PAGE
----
Amazon isn’t just an ecommerce marketplace: it owns over 100 private label brands that operate in dozens of markets on its site, including food and beverage, automotive, clothing, and electronics.
Amazon’s products are billed as high quality items and listed at some of the lowest prices online, but while that may be great news for consumers looking to save a dime, it’s made Amazon the subject of intense scrutiny and concerns by third-party sellers.
A brief history of Amazon’s private label brands
Amazon introduced its first in-house brand AmazonBasics (which sells everyday household goods) ten years ago. Only in the past three years, however, has the company ramped up its focus on private label creation—in 2017, there were just 30 private label brands in operation on the site.
Some of Amazon’s brands are easily recognizable, like Echo or Kindle, but most aren’t as easy to spot. Amazon has listed about two dozen of their brands on their “Our Brands” page, and many of their product listings are labeled with “Amazon Brand” in the name or description so it’s easy to identify them. That said, details about all of Amazon’s private labels are fairly limited.
Why Amazon’s brands concern third-party merchants
While Amazon claims its private label products make up about 1% of its total sales, its sales in specific categories have grown rapidly. According to Numerator, brands selling in Amazon’s core consumer packaged goods (CPG) category—household, grocery, baby, pet, beauty, and health products—saw an 81% growth in the 2017 to 2018 time period. AmazonBasics has seen major growth.
As of April 2020, the label had been growing at a steady 47% year over year for the past 12 months. Indeed, in Jeff Bezos’ July 29th hearing with Congress, he shared the following statistics about Amazon Private Label Brands. While these brands make up less than 1% in the category, MarketplacePulse reported, they make up to 9% of sales (in clothing).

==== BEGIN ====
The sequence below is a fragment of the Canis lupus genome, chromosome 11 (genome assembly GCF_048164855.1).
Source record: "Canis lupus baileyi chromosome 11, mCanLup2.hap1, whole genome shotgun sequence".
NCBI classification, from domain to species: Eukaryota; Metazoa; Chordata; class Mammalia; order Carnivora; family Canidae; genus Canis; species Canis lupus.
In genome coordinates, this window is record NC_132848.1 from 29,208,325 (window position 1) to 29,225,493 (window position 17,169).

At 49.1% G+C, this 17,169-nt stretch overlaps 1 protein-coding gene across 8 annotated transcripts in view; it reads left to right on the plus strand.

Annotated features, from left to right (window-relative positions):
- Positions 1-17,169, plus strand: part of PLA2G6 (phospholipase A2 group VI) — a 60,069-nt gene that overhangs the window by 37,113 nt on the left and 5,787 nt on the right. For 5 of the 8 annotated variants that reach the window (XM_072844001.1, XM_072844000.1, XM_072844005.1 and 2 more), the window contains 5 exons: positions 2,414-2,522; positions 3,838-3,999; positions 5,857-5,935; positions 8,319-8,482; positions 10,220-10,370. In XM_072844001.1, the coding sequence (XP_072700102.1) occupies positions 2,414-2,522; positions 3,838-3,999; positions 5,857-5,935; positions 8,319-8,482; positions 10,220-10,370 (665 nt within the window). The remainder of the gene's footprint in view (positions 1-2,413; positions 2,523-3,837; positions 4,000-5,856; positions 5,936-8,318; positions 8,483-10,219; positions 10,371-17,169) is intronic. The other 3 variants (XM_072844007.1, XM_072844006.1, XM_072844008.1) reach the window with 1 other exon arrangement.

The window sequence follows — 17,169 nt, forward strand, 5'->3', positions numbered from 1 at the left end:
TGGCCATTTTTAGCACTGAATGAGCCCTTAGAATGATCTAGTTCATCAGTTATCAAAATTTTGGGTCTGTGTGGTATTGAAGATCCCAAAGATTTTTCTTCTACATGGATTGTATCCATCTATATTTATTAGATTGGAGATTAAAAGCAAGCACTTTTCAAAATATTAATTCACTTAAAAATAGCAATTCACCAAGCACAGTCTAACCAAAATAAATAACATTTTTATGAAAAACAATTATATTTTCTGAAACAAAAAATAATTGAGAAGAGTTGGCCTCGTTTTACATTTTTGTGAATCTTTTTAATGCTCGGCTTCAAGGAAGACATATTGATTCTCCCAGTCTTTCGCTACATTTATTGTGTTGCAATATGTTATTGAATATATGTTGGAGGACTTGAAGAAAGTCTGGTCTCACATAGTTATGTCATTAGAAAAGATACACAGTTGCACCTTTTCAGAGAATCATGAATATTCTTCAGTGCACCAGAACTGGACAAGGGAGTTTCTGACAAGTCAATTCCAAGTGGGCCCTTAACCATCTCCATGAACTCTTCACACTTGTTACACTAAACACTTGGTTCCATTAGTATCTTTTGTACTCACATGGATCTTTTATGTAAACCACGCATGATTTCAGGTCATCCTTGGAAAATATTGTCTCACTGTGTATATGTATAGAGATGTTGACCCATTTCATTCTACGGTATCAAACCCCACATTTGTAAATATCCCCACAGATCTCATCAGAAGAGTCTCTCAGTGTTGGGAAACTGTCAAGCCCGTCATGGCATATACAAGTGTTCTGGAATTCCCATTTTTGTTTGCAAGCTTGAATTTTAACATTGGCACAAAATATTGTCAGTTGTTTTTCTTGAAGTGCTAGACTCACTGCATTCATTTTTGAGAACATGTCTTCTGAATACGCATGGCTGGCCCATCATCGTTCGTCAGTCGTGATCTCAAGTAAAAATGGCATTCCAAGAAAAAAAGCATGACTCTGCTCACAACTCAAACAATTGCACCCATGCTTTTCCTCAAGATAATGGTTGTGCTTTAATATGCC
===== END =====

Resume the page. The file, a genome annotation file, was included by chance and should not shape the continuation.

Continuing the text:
Screenshots from MarketplacePulse
Of course, this is nothing when compared to big-box retailers like JC Penney or Macy’s, who project that their private label clothing brands make up anything between 70% and 25% of clothing sales, respectively.
However, Amazon’s increase in sales has come with an increase in seller unease. According to our 2019 marketplace survey we conducted among ecommerce executives, Amazon’s private label brands are a top concern—73% of survey respondents say they are concerned with Amazon’s private label products competing with their own, and 57% of those indicated that they are very concerned. Sellers aren’t the only ones concerned—Elizabeth Warren called out Amazon last April for “tilting the online marketplace in its own favor” by selling private label brands.
Last August, The Washington Post found Amazon had featured several of its branded products as “similar items to consider” when customers clicked to add an item of higher cost to their cart (e.g. AmazonBasics batteries were offered to shoppers looking for Energizer batteries).